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First Year Curriculum






ONU Law is proud of the strength of its academic support program. From the first day of orientation to graduation, a team of faculty, staff and current students has your back. Every new law student is assigned a faculty mentor and an upperclass peer advisor. In addition, both the director and assistant director of academic support are available to assist you in your course of study. This team is built to provide you with the resources you need to succeed in law school. All major first-year courses or upper-level courses that cover subjects typically tested on the bar are complemented with teaching assistants (TAs) – second- or third-year students who did exceptionally well in that same class. They hold weekly review sessions and are available for one-on-one academic counseling.


Our curriculum has been developed to teach students the skills needed to become proficient practitioners. We expect our students to obtain 10 credit hours of skills training during their time in law school. A vital component of skills training is hands-on practice experience. ONU Law’s seven outstanding clinical placement programs give students the opportunity to delve into the field and get the experience that will help set them apart after graduation. It provides them with the knowledge and expertise for which our graduates are known. ONU Law has provided clinical education opportunities to students for more than 40 years, and we continue to be on the forefront of experiential education.


Every new ONU Law student is assigned both a student peer advisor and a faculty advisor upon entering the law school. Students are encouraged to use their advisors when in need of advice or guidance during their first year or for assistance in the transition to law school. Your faculty advisor will follow you through all three years of law school to assist in course planning for your law school career and beyond.


All first-year students are assigned to one of two sections. During their first year, students will share nearly every course with the members of this section and will be encouraged to form study groups within their section for outside class debates, discussion and study. Every student will have two first-year courses, Legal Research and Writing and Legal Problem Solving and Analysis, which will meet in smaller sections consisting of approximately 15-20 students. Small sections allow students the opportunity to get to know their professors and provide the opportunity to easily interact and engage with fellow classmates.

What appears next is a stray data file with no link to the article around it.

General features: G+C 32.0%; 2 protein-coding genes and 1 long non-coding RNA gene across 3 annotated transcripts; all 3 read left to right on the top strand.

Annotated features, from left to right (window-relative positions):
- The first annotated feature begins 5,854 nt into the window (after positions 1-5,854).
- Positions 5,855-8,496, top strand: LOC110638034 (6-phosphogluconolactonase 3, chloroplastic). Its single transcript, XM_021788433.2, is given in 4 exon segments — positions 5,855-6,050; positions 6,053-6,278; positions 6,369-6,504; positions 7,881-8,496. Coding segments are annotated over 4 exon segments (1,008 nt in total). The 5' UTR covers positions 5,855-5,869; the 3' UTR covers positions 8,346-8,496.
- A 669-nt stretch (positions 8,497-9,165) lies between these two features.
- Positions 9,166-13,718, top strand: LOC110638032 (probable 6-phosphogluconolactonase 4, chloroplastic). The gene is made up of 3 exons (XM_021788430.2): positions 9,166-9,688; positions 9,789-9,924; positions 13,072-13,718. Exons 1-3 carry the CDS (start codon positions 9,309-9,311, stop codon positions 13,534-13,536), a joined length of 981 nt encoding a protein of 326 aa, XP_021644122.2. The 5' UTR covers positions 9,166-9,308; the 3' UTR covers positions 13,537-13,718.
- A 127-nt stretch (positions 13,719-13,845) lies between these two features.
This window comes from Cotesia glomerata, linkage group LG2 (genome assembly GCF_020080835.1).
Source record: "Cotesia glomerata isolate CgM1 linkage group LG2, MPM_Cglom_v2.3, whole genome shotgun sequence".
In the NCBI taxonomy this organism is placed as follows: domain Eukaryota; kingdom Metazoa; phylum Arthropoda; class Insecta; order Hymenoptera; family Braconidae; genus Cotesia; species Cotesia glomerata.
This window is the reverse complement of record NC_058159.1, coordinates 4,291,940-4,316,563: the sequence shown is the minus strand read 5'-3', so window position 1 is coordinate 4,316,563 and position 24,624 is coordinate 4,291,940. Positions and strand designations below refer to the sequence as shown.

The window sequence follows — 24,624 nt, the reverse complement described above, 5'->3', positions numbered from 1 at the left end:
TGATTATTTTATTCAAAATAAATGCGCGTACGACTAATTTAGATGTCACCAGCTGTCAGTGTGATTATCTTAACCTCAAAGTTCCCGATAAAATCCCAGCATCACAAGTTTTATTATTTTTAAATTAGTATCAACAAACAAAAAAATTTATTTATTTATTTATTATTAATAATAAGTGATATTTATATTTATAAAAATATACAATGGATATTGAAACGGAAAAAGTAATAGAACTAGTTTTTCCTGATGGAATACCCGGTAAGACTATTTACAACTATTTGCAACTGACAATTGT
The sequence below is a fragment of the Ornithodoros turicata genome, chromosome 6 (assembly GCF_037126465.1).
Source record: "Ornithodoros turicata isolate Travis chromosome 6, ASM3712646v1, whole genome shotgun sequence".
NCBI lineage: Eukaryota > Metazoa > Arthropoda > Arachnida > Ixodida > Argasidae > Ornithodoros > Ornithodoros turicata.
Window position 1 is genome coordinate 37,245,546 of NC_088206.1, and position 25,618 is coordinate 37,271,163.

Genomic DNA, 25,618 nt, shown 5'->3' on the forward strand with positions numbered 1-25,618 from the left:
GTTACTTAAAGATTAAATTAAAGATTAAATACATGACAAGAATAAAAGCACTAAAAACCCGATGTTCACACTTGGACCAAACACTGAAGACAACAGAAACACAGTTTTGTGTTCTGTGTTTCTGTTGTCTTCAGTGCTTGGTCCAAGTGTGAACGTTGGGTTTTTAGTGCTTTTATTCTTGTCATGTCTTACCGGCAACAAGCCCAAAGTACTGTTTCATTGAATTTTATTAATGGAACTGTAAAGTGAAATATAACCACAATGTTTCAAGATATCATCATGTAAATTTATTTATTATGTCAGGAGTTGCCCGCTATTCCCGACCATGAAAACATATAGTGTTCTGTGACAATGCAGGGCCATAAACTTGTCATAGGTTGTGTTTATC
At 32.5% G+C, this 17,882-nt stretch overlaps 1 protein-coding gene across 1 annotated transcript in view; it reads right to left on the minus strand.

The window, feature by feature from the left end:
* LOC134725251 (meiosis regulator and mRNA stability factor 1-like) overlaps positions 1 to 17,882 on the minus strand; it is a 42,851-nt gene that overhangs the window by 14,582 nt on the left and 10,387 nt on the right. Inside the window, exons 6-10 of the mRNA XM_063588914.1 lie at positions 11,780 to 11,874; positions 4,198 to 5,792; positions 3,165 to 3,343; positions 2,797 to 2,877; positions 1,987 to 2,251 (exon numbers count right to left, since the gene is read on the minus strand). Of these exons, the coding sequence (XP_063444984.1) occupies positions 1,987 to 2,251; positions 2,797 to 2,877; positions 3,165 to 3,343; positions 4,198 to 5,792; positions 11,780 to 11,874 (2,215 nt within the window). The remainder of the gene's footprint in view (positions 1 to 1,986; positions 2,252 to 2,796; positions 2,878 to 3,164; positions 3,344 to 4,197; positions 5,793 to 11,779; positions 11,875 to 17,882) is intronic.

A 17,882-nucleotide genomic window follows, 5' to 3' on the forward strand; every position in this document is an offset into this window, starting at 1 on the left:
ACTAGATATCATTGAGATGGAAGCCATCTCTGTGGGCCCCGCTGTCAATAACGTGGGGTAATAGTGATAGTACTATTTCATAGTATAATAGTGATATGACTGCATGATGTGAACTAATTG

First-year students are enrolled in a required comprehensive core curriculum designed to provide a well-rounded understanding of American law. This includes Property, Civil Procedure, Contracts, Torts and Legal Research and Writing. You are pre-registered for all courses your first semester only.

JANUARY TERM, First Year (Required)

The College of Law offers an innovative January Term.  First year students take a course on Legal Problem Solving & Analysis, which has two main purposes:  (1) sharpening the first year students’ ability to analyze and resolve legal problems, and (2) providing students with an opportunity to interact with members of the profession.  Throughout the January term, the students complete a number of written analytical exercises.  The class sizes of 14 to 16 students are deliberately smaller than the size of a typical law school class to enable the professors to provide the students with prompt and thorough feedback.  The assignments, writing exercises, and prompt individual feedback help the students learn how to effectively develop and refine their analytical and legal problem solving skills. The students also meet with practicing attorneys throughout the term to discuss issues related to the practice of law.  The course culminates in a session of the Ohio Third District Court of Appeals, which is held at the College of Law.  Students attend the appellate arguments, meet with the attorneys arguing the cases, and then write a legal memorandum on one of the issues before the Court.  This writing assignment provides the students with an opportunity to apply all of the skills they have learned in the course.